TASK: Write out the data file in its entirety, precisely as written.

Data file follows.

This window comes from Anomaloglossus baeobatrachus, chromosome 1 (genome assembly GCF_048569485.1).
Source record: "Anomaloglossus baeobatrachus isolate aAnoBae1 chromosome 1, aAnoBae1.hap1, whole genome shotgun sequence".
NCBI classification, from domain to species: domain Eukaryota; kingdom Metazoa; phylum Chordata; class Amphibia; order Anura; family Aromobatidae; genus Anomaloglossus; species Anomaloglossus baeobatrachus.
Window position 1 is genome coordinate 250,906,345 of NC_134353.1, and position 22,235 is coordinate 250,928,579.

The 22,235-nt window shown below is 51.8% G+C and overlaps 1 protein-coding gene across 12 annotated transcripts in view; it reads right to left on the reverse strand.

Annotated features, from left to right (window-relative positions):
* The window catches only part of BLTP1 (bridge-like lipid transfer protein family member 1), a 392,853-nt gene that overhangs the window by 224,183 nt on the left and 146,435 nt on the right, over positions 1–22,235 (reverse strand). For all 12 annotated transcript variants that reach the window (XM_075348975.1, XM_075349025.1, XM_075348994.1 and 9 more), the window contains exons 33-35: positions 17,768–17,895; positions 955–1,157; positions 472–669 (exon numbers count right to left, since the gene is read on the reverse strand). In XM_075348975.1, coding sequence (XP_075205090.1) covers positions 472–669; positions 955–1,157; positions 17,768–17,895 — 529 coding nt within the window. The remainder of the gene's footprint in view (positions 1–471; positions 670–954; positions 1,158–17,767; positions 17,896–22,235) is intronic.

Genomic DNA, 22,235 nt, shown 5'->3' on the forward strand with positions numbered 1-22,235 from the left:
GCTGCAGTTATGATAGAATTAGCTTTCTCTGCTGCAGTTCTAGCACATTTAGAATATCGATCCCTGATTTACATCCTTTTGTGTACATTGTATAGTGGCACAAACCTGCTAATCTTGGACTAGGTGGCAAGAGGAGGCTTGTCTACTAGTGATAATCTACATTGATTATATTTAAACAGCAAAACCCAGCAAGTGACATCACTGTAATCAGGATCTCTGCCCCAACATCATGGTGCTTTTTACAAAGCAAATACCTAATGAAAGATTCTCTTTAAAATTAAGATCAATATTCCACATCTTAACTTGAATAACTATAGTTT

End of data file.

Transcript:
This window comes from Anomaloglossus baeobatrachus, chromosome 1 (genome assembly GCF_048569485.1).
Source record: "Anomaloglossus baeobatrachus isolate aAnoBae1 chromosome 1, aAnoBae1.hap1, whole genome shotgun sequence".
NCBI classification, from domain to species: domain Eukaryota; kingdom Metazoa; phylum Chordata; class Amphibia; order Anura; family Aromobatidae; genus Anomaloglossus; species Anomaloglossus baeobatrachus.
Window position 1 is genome coordinate 250,906,345 of NC_134353.1, and position 22,235 is coordinate 250,928,579.

The 22,235-nt window shown below is 51.8% G+C and overlaps 1 protein-coding gene across 12 annotated transcripts in view; it reads right to left on the reverse strand.

Annotated features, from left to right (window-relative positions):
* The window catches only part of BLTP1 (bridge-like lipid transfer protein family member 1), a 392,853-nt gene that overhangs the window by 224,183 nt on the left and 146,435 nt on the right, over positions 1–22,235 (reverse strand). For all 12 annotated transcript variants that reach the window (XM_075348975.1, XM_075349025.1, XM_075348994.1 and 9 more), the window contains exons 33-35: positions 17,768–17,895; positions 955–1,157; positions 472–669 (exon numbers count right to left, since the gene is read on the reverse strand). In XM_075348975.1, coding sequence (XP_075205090.1) covers positions 472–669; positions 955–1,157; positions 17,768–17,895 — 529 coding nt within the window. The remainder of the gene's footprint in view (positions 1–471; positions 670–954; positions 1,158–17,767; positions 17,896–22,235) is intronic.

Genomic DNA, 22,235 nt, shown 5'->3' on the forward strand with positions numbered 1-22,235 from the left:
GCTGCAGTTATGATAGAATTAGCTTTCTCTGCTGCAGTTCTAGCACATTTAGAATATCGATCCCTGATTTACATCCTTTTGTGTACATTGTATAGTGGCACAAACCTGCTAATCTTGGACTAGGTGGCAAGAGGAGGCTTGTCTACTAGTGATAATCTACATTGATTATATTTAAACAGCAAAACCCAGCAAGTGACATCACTGTAATCAGGATCTCTGCCCCAACATCATGGTGCTTTTTACAAAGCAAATACCTAATGAAAGATTCTCTTTAAAATTAAGATCAATATTCCACATCTTAACTTGAATAACTATAGTTT